asked the Secretary of State for Foreign Affairs what proportion of Japanese industrial equipment and material removed, or to be removed, as reparations had originally been obtained by seizure or looting from other nations; what action he proposes to take to see that such property or its equivalent value is returned to its owners; and if he will impress upon General MacArthur the need for admitting to Japan those who have such claims, in order to pursue their legitimate inquiries.

Within the framework of policy decisions of the Far Eastern Commission, the Supreme Commander for the Allied Powers is now engaged in designating Japanese industrial facilities for removal as reparations, but no removals have yet been made. General MacArthur has invited all Governments represented on the Far Eastern Commission to send official missions to Tokyo to deal with him on problems of reparations, restitution and restoration. In restitution matters, the missions' functions are to inspect property for purposes of identification, to present claims for looted goods, to request that searches be made for missing items believed to be in Japan, to accept title to goods on behalf of their Governments and to arrange for the transportation of such property from Japan. The Representatives who will act on behalf of the United Kingdom, Burma and the Colonies are now expected to arrive in Japan before the end of May. One of their main tasks will, of course, be to secure the restitution of British property looted by the Japanese and to ensure that it is not made available for reparations. If cases arise where, for any reason, identifiable loot found in Japan cannot be returned, claims for compensation will be made.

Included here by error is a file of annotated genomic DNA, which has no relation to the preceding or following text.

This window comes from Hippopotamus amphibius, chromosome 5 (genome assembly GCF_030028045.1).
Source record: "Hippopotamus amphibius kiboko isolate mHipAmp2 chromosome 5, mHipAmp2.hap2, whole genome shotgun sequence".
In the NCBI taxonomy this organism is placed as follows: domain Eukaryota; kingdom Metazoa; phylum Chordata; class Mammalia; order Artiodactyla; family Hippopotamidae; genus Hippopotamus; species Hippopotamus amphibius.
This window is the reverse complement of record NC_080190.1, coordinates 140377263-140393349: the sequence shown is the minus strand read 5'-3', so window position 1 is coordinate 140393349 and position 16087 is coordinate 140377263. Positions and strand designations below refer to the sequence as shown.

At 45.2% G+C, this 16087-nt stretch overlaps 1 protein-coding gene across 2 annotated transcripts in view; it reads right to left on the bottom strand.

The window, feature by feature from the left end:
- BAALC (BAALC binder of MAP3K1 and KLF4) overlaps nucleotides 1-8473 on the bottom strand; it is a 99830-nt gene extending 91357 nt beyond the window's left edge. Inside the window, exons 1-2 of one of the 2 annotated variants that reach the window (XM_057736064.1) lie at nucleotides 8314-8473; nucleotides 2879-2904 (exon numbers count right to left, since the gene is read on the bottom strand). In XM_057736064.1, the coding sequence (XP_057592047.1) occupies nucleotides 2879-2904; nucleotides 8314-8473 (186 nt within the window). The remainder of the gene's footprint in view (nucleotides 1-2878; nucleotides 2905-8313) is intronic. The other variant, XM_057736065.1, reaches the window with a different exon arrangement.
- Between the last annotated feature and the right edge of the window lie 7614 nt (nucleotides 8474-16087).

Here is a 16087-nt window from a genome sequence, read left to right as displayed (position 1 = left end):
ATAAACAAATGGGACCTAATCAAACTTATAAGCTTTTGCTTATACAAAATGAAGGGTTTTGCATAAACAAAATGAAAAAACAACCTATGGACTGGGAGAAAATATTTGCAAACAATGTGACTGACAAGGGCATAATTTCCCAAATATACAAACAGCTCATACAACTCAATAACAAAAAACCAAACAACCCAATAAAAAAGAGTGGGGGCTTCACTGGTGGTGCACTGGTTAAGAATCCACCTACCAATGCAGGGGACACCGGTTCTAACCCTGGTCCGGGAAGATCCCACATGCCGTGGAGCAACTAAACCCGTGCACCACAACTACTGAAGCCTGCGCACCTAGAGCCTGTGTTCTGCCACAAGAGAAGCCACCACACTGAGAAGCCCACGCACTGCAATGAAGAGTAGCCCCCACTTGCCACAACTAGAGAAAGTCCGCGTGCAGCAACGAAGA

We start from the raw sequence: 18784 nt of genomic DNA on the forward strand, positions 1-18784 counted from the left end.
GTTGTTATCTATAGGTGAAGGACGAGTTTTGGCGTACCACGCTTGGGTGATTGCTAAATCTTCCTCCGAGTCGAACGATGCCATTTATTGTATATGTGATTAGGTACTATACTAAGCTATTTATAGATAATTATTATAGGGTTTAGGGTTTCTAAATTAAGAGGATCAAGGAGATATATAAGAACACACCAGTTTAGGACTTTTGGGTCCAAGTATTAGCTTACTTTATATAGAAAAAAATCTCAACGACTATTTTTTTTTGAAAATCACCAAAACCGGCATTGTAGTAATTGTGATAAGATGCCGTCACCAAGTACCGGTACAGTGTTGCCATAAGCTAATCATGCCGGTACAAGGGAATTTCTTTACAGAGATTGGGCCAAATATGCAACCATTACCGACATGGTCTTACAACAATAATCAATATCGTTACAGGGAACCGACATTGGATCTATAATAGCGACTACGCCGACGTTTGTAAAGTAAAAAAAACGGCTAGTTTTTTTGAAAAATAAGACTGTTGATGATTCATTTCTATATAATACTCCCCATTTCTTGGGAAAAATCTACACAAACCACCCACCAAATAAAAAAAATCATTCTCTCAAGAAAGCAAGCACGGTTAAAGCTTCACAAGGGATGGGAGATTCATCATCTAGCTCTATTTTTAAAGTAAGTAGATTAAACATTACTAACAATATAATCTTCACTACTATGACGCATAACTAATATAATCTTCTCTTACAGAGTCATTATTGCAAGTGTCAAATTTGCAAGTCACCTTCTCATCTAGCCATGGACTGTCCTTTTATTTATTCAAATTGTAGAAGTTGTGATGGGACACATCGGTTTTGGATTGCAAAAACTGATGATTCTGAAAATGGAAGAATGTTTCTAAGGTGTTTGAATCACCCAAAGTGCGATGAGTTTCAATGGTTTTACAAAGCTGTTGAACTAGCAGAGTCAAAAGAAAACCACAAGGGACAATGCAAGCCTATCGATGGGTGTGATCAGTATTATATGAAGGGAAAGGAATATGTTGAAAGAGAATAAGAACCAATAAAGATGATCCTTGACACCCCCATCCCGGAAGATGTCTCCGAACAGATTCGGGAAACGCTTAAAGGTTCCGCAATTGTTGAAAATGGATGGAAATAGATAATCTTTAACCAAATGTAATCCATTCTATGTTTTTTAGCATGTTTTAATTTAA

Economic Commission For Europe


asked the Secretary of State for Foreign Affairs whether he will instruct the United Kingdom delegation to the Economic Commission for Europe to press for immediate consideration by the Commission of the economic problems of Greece and Turkey.

The Economic Commission for Europe is instructed by its terms of reference, to which His Majesty's Government have already agreed, to give prior consideration, during its initial stages, to measures to facilitate the economic reconstruction of devastated countries of Europe which are members of the United Nations. The Commission is at present in the period of organisation and its first task will be to consult with the members of the Emergency Economic Commission for Europe, the European Coal Organisation and the European Central Inland Transport Organisation with a view to the prompt termination of the first, the absorption or termination of the second and third, while ensuring that the essential work performed by each of the three is fully maintained. Thereafter, the order of priority of the tasks before it will, of course, be a matter for determination by the Commission itself, but the United Kingdom representative will be concerned to see that these tasks are discharged in an equitable manner and one which advances European recovery. While there is nothing to prevent any particular country from bringing its needs to the attention of the Commission, I mast point out that the prime consideration is European recovery as a whole, and I do not consider that it would be appropriate to instruct the United Kingdom delegation to press the Commission to consider the economic problems of any particular countries

China (Civil War)


asked the Secretary of State for Foreign Affairs whether, in view of the importance of reopening our trading, political and cultural relations with China, His Majesty's Government are taking steps to promote a settlement between the parties to the widespread civil war in that country.